The Temptation of Extremism

In a recent article on the National Review website (, author David French sums up the religious climate in our country well. He explains there are two ­competing temptations tugging at any group claiming to be Christian:

The first is the one that the theologically ­orthodox discuss and battle the most: the temptation to ­forsake Christian doctrine to seek the approval of a hostile culture. This is the old argument that the world would embrace the Church if only the Church were more like the world. It is embraced by much of Mainline Protestantism, and it’s the path to ­religious extinction. In the effort to appeal to the world, the Church becomes the world, and the logic for its ­distinct existence disappears…

The second temptation is one that attracts the ­theologically orthodox: the temptation to run toward a form of hyper-legalism as a firewall to protect your family from the sins of the world. Mothers and ­fathers are desperate for a way to guarantee that their children will grow up to love the Lord. They want to build high walls against sin, so they seek to create distinct communities that are free of the world’s filth and moral compromise…

French’s summary is an accurate one. It seems that religious people today find themselves at one extreme or the other. Either compromise on morality in order to include everyone. Or, make such stringent religious requirements that almost no one can ever measure up. It is interesting to notice that even early churches faced the same temptations.

For the first temptation to become more like the world, look no further than the church in Corinth. In 1 Corinthians 5 they had become so worldly and accepting that they accepted immorality that even Gentiles wouldn’t have accepted (1 Cor. 5:1). They even boasted about their tolerance of immorality. But this wasn’t acceptable. Paul says, “Your boasting is not good” (1 Cor. 5:6).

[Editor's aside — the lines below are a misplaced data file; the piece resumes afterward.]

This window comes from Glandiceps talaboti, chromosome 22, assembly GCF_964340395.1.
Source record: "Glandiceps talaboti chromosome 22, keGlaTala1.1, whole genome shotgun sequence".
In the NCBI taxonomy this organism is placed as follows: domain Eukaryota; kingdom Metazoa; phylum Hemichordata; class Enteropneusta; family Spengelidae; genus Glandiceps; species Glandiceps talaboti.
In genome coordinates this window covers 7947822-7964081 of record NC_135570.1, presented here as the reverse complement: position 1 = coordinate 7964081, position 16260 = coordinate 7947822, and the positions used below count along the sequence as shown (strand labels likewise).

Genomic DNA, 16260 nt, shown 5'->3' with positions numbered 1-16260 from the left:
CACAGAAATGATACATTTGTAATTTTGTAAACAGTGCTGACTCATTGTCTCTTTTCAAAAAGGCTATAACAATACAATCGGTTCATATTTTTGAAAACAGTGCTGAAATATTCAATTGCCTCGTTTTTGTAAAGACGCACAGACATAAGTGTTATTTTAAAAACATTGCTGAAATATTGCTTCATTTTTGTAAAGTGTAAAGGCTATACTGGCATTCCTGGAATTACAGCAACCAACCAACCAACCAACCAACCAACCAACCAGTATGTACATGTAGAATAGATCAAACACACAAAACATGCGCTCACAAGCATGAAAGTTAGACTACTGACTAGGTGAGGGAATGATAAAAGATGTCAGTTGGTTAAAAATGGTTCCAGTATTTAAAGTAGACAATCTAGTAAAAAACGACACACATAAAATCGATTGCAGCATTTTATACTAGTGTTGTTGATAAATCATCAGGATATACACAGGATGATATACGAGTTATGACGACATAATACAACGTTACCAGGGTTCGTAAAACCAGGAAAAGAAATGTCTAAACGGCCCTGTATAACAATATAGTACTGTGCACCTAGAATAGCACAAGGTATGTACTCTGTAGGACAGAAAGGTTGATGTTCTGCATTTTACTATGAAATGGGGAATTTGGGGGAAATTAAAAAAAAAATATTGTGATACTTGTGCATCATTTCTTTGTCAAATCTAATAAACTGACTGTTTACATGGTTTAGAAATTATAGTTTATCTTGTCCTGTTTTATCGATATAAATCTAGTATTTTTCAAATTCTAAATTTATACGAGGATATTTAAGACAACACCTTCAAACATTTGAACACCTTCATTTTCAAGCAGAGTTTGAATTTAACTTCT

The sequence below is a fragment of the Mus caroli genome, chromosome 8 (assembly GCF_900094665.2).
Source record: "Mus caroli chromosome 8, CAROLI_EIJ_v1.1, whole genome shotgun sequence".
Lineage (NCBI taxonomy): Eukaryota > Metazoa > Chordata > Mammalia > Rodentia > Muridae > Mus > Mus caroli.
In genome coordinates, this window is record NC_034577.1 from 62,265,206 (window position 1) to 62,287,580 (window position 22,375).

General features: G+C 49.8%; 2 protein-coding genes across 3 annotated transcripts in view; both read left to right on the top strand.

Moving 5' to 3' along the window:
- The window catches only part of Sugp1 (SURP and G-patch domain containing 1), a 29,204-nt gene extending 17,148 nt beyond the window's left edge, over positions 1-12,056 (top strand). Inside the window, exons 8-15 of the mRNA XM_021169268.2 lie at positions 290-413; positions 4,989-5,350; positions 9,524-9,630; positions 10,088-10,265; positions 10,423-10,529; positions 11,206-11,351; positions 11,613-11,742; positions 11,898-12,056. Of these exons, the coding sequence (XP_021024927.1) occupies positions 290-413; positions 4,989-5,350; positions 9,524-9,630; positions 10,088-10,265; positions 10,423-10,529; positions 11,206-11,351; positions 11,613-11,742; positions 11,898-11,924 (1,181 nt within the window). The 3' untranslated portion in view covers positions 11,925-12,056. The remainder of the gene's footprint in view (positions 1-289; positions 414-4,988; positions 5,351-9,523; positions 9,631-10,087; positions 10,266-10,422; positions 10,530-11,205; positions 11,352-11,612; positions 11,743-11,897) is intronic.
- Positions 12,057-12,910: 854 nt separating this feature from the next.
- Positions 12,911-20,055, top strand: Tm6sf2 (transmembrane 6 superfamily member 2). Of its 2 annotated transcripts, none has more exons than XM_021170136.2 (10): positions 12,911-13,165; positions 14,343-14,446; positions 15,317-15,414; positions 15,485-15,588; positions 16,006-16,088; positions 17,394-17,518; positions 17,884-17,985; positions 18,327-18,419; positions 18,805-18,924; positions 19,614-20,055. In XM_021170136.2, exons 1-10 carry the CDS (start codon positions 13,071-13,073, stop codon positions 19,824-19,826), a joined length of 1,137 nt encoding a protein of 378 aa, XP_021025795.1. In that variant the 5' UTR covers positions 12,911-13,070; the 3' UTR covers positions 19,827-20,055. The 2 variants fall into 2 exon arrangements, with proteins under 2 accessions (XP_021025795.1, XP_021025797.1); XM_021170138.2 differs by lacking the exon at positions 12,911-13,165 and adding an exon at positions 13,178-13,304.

For the second temptation, consider Paul’s warning to ­Timothy. He says in 1 Timothy 4 that in later times some will depart from the faith by requiring legalistic things such as forbidding marriage and abstaining from certain foods (vv. 1–5). These requirements would certainly be “more ­conservative” or legalistic as French’s second temptation describes.

It is interesting to consider this second point—­especially since for the majority of those who attend what is ­commonly known as a “church of Christ” the first temptation is ­unusual. The more likely is the temptation to become “more ­conservative” in the approach to righteousness. Often ­described as “the safer way,” it is common for ­Christians to defend the most conservative position on an issue ­regardless of the scriptural evidence. After all, being “more ­conservative” can’t be wrong can it? Paul told Timothy it could be. Binding legalistic expectations in the name of ­being conservative that aren’t found in Scripture is a departure from the faith. Paul describe it as the “teaching of demons.”

It is important to understand that balance is what is expected. The answer to our questions and decisions is never found at the extremes.

One cannot simply find their answer because it appear to be “more liberal” or “more loving.” Neither can one find their answer simply looking for what could be labeled as “more conservative” or “less liberal.” Instead, every question should be answered by seeking God’s wisdom through His word.